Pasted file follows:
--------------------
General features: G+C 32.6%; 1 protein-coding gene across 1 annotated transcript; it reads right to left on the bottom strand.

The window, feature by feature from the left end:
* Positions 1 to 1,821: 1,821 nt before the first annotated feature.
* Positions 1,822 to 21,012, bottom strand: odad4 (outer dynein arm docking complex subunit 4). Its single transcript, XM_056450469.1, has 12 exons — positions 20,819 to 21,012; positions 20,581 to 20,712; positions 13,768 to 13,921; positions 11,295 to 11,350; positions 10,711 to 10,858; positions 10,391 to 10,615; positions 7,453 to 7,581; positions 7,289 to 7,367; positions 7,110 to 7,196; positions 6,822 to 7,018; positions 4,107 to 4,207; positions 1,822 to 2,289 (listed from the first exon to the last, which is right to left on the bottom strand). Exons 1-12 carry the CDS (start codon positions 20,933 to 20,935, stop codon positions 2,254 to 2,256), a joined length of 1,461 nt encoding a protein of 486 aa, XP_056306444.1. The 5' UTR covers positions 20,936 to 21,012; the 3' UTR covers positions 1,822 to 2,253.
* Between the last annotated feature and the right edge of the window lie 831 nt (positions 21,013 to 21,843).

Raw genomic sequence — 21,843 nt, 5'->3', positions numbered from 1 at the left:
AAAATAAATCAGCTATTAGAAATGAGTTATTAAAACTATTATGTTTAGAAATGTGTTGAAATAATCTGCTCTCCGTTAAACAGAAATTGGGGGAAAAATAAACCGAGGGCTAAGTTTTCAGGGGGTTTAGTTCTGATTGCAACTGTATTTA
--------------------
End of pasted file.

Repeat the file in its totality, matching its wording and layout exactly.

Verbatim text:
General features: G+C 32.6%; 1 protein-coding gene across 1 annotated transcript; it reads right to left on the bottom strand.

The window, feature by feature from the left end:
* Positions 1 to 1,821: 1,821 nt before the first annotated feature.
* Positions 1,822 to 21,012, bottom strand: odad4 (outer dynein arm docking complex subunit 4). Its single transcript, XM_056450469.1, has 12 exons — positions 20,819 to 21,012; positions 20,581 to 20,712; positions 13,768 to 13,921; positions 11,295 to 11,350; positions 10,711 to 10,858; positions 10,391 to 10,615; positions 7,453 to 7,581; positions 7,289 to 7,367; positions 7,110 to 7,196; positions 6,822 to 7,018; positions 4,107 to 4,207; positions 1,822 to 2,289 (listed from the first exon to the last, which is right to left on the bottom strand). Exons 1-12 carry the CDS (start codon positions 20,933 to 20,935, stop codon positions 2,254 to 2,256), a joined length of 1,461 nt encoding a protein of 486 aa, XP_056306444.1. The 5' UTR covers positions 20,936 to 21,012; the 3' UTR covers positions 1,822 to 2,253.
* Between the last annotated feature and the right edge of the window lie 831 nt (positions 21,013 to 21,843).

Raw genomic sequence — 21,843 nt, 5'->3', positions numbered from 1 at the left:
AAAATAAATCAGCTATTAGAAATGAGTTATTAAAACTATTATGTTTAGAAATGTGTTGAAATAATCTGCTCTCCGTTAAACAGAAATTGGGGGAAAAATAAACCGAGGGCTAAGTTTTCAGGGGGTTTAGTTCTGATTGCAACTGTATTTA